Saturday, September 24, 2011

Meghan O’Rourke on the Death of Her Mother and Her Year of Mourning

On Christmas Day 2008, the poet and critic Meghan O’Rourke’s mother Barbara died of cancer at the age of 55, throwing O’Rourke into a tailspin of grief. Using her journalist’s eye, O’Rourke started exploring her own mourning for the web magazine Slate. The result was a searing, individual picture of the writer’s grief and how her family coped with their loss.

In her book “The Long Goodbye”(Riverhead, $26, 320 pp.), O’Rourke takes an unflinching yet poetic look at her mother’s fatal battle against cancer and her own overpowering grief. O’Rourke writes with brutal honesty about the unbearable pain of losing her mother and her attempts to process it during that first year. Along the way, O’Rourke creates a vivid portrait of her mother as a beloved parent and teacher. O’Rourke also realizes that as the eldest child, she must take some responsibility for her father and younger brothers.

O’Rourke, 35, is the author of the award-winning poetry collection “Halflife" and is a columnist for Slate. She spoke with freelance writer Dylan Foley by telephone from Marfa, Texas.

Q. Your writings on grief started in your Slate column seven weeks after your mother’s death. How did you make this decision to address your grief?

A. There are two answers. First, after my mother died, it was very difficult or me to focus on anything deeply. I was immersed in remembering her. The second answer is pragmatic. I was very far behind on my column because I had been taking care of my mother. I told my editor I was thinking about grief, and she said, “Why don’t you write about it?” It was not something I would have done if I didn’t have encouragement.

Q. At times, you write harshly about yourself in the first months after your mother’s death, saying “Grief is not ennobling me,” listing your selfish and needy qualities. Why?

A. I had never planned to write a memoir, but as I got deeper into it, I felt my obligation was to render the experience in as three-dimensional a manner as possible. I had to bring the same scrutiny to myself, to examine myself almost as a character in a novel. The act of writing became part of the act of mourning.

Q. You were with your mother at every stage in her two-and-a-half-year battle with cancer, including giving her hospice care at the end. Why did your grief blindside you?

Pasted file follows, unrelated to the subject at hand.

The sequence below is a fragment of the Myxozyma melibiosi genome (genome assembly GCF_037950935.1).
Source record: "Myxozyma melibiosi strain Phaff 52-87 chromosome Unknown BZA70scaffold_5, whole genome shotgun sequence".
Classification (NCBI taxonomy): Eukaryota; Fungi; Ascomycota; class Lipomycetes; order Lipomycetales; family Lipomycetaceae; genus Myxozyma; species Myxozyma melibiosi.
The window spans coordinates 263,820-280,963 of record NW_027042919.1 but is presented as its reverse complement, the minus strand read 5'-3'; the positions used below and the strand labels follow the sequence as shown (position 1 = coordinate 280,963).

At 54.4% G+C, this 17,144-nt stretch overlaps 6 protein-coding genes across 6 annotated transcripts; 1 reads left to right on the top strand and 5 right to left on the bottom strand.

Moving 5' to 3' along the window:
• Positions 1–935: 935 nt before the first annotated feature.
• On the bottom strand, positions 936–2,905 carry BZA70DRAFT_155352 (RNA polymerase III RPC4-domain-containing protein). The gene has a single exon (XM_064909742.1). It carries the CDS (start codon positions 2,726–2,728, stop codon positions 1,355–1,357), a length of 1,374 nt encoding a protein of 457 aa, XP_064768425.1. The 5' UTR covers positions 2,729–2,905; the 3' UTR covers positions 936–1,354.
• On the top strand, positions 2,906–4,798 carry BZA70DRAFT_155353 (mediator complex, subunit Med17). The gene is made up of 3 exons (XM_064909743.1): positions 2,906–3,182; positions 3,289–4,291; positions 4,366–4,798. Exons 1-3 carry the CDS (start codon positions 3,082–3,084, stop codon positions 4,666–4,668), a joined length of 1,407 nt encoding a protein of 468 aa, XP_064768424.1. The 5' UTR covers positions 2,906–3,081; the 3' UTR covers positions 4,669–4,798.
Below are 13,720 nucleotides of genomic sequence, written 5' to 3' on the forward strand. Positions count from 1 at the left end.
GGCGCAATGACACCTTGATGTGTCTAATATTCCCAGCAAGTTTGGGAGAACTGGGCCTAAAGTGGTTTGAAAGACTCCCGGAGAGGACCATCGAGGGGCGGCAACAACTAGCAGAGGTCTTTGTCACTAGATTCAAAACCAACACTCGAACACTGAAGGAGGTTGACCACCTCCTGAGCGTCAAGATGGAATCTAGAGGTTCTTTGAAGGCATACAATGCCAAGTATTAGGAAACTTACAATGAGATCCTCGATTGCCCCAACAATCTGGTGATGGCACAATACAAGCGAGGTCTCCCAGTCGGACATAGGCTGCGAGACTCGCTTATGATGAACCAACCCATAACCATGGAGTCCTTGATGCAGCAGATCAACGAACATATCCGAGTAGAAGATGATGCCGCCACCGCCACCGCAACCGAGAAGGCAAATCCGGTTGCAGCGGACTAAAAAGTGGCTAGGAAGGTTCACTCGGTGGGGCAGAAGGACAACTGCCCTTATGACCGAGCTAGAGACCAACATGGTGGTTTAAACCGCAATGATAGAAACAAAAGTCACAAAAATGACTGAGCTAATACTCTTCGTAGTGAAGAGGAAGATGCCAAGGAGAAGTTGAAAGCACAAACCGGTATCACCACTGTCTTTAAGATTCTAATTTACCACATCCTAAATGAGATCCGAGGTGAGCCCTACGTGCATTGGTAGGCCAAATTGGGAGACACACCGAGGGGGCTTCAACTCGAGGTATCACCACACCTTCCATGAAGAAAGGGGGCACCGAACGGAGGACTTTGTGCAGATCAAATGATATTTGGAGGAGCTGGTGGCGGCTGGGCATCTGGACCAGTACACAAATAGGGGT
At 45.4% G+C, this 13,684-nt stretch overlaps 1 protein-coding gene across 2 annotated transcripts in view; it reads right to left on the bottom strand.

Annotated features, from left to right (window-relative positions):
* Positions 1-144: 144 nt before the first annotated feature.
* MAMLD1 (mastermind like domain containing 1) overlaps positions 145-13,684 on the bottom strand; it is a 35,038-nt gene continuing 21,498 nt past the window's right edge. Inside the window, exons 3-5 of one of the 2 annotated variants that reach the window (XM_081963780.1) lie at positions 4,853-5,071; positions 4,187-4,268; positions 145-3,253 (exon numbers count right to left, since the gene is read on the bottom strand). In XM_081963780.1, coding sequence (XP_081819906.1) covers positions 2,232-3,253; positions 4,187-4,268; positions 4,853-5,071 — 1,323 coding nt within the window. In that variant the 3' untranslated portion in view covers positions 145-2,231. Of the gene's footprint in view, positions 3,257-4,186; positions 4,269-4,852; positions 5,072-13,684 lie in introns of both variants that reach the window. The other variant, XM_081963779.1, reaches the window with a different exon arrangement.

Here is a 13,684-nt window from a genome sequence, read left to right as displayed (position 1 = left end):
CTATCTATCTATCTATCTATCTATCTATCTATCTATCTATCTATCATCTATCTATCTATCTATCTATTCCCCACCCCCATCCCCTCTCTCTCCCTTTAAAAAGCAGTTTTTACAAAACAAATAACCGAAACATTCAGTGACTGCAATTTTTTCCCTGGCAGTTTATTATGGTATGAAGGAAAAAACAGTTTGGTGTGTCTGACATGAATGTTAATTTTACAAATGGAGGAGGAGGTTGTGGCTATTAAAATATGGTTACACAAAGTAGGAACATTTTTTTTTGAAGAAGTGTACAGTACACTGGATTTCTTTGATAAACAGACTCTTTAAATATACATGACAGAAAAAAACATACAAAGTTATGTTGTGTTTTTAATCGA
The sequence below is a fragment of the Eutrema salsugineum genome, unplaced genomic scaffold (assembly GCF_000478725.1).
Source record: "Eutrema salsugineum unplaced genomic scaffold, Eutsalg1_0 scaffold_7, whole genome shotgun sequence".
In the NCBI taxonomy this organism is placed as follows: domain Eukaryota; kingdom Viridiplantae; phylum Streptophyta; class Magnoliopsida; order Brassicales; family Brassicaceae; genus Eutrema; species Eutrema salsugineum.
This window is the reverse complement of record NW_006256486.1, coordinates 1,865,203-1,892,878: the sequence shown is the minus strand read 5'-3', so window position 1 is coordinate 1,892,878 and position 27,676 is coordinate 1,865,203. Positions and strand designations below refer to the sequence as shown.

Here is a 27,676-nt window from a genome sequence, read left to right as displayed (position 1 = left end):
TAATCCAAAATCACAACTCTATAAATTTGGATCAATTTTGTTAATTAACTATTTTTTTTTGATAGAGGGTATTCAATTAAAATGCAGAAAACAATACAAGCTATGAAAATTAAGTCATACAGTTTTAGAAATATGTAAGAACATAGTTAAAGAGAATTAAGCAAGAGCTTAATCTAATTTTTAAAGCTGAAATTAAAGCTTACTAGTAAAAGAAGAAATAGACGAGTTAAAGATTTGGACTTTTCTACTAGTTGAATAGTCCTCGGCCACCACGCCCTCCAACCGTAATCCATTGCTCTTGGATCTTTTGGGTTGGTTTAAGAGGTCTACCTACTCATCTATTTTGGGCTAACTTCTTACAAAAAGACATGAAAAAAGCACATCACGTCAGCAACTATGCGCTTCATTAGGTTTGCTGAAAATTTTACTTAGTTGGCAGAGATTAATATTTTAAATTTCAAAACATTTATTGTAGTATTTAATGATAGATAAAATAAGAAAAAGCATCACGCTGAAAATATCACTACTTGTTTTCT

A. As I said in my book, the act of someone dying is very different from them being dead. There was no way to prepare for my mother’s death. I’d say to myself, “I will only see her face four more times, three more times.” Then one day, I couldn’t see her face anymore.

Q. In the months after she died, you refer to your relationship with your mother as a romance. What did you mean?

A. It was a romance. My mother was gone and all I could think of was my love for her. When you are romantically pining for someone, you are living with them in your head. I was thinking about her smile, her little moments of kindness.

Q. You note the lack of death rituals in modern American life and how your family made its own. How did you memorialize your mother?

A. What I missed from the rituals was the recognition of loss, not only my family’s loss, but that of the community. The moments that were meaningful were the rituals we made up, where we scattered her ashes as a family.

Though the book ends, my mourning hasn’t ended. I learned that there are no shortcuts to grief, that you have to go through it and feel it. Ending the book, I didn’t want to come to any tidy conclusions. Through my grief, though, there were some ways that I learned a lot and grew.

(This interview ran in the Newark Star-Ledger in April 2011)

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